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PowerColor Radeon Red Devil RX 580 8GB Golden Sample Review

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PowerColor Radeon Red Devil RX 580 8GB Golden Sample Testing:

Finding out just how much gaming FPS performance the PowerColor Radeon RX 580 8GB Golden Sample can deliver will consist of running it and comparison cards through the OverclockersClub.com suite of games and synthetic benchmarks. This will test the performance against many popular competitors. Comparisons will be made to cards of a range of capabilities to show where each card falls on the performance ladder. The games used are some of today's newest and most popular titles, which should be able to provide an idea of how the cards perform relative to each other.

The system specifications will remain the same throughout the testing. No adjustments will be made to the respective control panels during the testing to approximate the performance the end user can expect with a stock driver installation. I will be testing the cards at their stock speeds to see how they stack up and will test each one to find the maximum stable overclock. The cards will be placed in order from highest to lowest performance in each graph to show where they fall by comparison. Resolutions of 1920 x 1080, 2560 x 1440, and 3840 x 2160 will be used.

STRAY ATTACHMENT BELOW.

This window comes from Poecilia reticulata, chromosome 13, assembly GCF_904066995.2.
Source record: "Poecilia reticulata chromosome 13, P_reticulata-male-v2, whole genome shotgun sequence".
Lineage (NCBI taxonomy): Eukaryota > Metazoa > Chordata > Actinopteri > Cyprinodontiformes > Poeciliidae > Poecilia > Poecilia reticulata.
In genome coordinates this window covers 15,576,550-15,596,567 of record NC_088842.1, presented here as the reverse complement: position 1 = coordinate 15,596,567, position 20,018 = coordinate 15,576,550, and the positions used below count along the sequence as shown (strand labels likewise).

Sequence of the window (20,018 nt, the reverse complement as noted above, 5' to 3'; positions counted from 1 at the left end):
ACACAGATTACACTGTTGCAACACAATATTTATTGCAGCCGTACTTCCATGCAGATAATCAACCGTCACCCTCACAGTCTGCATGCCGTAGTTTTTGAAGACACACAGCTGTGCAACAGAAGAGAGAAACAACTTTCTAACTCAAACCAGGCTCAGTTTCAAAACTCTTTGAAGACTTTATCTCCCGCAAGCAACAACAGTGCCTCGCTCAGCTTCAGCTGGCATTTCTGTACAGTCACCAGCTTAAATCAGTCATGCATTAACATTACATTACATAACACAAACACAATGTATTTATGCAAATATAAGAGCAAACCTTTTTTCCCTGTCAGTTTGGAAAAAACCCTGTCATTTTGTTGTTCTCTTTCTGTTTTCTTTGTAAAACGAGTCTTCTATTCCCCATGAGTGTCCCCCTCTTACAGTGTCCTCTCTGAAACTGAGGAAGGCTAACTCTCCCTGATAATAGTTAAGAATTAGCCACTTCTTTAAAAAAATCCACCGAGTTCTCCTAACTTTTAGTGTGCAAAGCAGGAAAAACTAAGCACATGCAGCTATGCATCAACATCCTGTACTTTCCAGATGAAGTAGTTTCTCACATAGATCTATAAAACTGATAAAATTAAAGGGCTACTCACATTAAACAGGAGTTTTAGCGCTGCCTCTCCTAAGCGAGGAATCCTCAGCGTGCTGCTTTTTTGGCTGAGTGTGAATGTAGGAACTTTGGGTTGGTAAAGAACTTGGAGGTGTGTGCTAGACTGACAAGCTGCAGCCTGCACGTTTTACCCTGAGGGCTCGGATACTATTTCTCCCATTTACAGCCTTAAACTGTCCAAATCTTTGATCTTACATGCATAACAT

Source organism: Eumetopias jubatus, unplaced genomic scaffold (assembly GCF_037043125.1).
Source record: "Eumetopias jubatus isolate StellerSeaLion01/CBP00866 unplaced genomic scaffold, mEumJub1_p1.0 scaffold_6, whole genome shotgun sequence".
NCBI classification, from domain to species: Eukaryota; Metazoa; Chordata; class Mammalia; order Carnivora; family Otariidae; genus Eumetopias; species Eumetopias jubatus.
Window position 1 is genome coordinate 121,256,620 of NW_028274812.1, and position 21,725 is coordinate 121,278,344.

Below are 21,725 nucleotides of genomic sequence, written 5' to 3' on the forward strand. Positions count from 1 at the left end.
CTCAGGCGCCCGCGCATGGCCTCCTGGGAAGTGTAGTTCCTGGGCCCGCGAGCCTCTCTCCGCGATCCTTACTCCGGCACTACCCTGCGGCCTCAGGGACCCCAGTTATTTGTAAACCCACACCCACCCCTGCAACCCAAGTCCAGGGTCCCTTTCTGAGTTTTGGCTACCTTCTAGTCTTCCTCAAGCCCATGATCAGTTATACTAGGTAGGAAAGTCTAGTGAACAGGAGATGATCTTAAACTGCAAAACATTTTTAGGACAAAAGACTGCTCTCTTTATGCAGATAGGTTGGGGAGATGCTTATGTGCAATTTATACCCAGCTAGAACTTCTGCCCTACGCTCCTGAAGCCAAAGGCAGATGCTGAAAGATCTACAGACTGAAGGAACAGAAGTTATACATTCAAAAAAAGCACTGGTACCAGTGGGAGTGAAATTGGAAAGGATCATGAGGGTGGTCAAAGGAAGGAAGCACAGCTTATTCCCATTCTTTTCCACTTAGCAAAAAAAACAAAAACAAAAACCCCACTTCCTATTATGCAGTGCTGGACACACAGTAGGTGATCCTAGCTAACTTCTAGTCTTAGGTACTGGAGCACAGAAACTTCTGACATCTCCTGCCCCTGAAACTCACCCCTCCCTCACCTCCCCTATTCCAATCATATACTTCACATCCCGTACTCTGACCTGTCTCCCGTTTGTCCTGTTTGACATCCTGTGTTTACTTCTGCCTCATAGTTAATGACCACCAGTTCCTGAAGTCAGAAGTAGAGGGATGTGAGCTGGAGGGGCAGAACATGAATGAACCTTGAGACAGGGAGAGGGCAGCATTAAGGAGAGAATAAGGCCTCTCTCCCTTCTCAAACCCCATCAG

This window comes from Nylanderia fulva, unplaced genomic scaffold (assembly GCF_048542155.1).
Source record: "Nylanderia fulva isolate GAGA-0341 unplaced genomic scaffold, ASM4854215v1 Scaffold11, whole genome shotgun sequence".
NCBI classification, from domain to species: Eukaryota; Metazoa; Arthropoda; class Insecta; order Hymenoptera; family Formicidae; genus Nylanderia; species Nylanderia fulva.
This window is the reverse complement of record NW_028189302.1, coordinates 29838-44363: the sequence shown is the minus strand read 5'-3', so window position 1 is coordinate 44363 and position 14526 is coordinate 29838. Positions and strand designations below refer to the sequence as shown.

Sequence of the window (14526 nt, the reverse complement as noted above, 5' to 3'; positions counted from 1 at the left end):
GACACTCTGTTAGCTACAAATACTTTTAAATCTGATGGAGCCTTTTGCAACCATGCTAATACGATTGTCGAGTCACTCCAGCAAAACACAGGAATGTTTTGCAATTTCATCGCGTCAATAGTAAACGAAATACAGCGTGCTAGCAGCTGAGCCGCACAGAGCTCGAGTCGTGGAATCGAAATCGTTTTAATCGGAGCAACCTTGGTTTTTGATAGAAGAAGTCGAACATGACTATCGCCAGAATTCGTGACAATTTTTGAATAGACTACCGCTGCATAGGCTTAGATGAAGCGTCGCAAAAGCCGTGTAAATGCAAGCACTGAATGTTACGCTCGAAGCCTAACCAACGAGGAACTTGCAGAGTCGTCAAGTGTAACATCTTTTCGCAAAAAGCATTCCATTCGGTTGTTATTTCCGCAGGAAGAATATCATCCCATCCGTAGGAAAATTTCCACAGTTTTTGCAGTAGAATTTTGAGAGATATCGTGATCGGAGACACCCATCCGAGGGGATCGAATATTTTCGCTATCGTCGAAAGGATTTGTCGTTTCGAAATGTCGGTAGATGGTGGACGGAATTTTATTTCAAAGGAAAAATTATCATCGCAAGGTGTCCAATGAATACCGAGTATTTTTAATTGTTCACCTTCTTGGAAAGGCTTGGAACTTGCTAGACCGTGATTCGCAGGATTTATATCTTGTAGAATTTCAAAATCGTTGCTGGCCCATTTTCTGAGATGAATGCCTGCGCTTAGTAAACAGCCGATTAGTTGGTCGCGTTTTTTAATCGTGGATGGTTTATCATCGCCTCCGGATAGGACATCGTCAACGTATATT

Testing Setup:

Comparison Video Cards:

 

Overclocking:

  • PowerColor Radeon Red Devil RX 580 8GB Golden Sample: 1528MHz Core, 2103MHz Memory

Knowing that the overclocking on the RX 480 was not too terribly robust, I was curious as to how well this revision of the silicon would do when it came time to push the clock speeds into overdrive. I quickly found out that this card is indeed blessed with some overclocking chops. Just over 1400MHz was the highest clock speed I could get on the RX 480's that I tested. The bar starts higher than that here with the Red Devil RX 580 8GB Golden Sample. I used MSI's Afterburner to overclock this card and started by increasing the fan speed to 100% and the power limit to +50%, followed by bumping the clock speed up in 20MHz increments until I would get the black screen of death that signals a driver failure. Each time I would get this screen, a reboot was in order, along with a bump in the voltage to the core. I kept up this routine until I was reaching the limits of the voltage I could apply in Afterburner and settled for a final clock speed on the core of 1528MHz. A very solid result, if I may say.

The memory overclocking was not nearly as robust as the core overclocking, but a bump of 103MHz was an easy enough grab for full time use. This was about 90+MHz shy of the overclocks I saw on the RX 480's, but every bit helps. I could push the core and memory a little bit faster for targeted tests, but those results are not what I could run each and every day for gaming. THey were however good enough for that added headroom if you are in a bench-marking contest with your site mates.


 

Maximum Clock Speeds:

Testing for the maximum clock speed consisted of looping Unigine Heaven 4.0 for thirty minutes each to see where the clock speeds failed when pushed. If the clock speed adjustment failed, then the clock speeds and tests were re-run until they passed a full hour of testing.

 
  • Gaming Tests:
  1. Fallout 4
  2. Battlefield 1
  3. Tom Clancy's Ghost Recon Wildlands
  4. Tom Clancy's The Division
  5. Hitman (2016)
  6. The Witcher 3: Wild Hunt
  7. Ashes of the Singularity: Escalation
  8. DOOM
  9. Watch Dogs 2
  10. For Honor
  11. 3DMark
  12. VRMark

 

  • Usage:

  1. Temperatures
  2. Power Consumption



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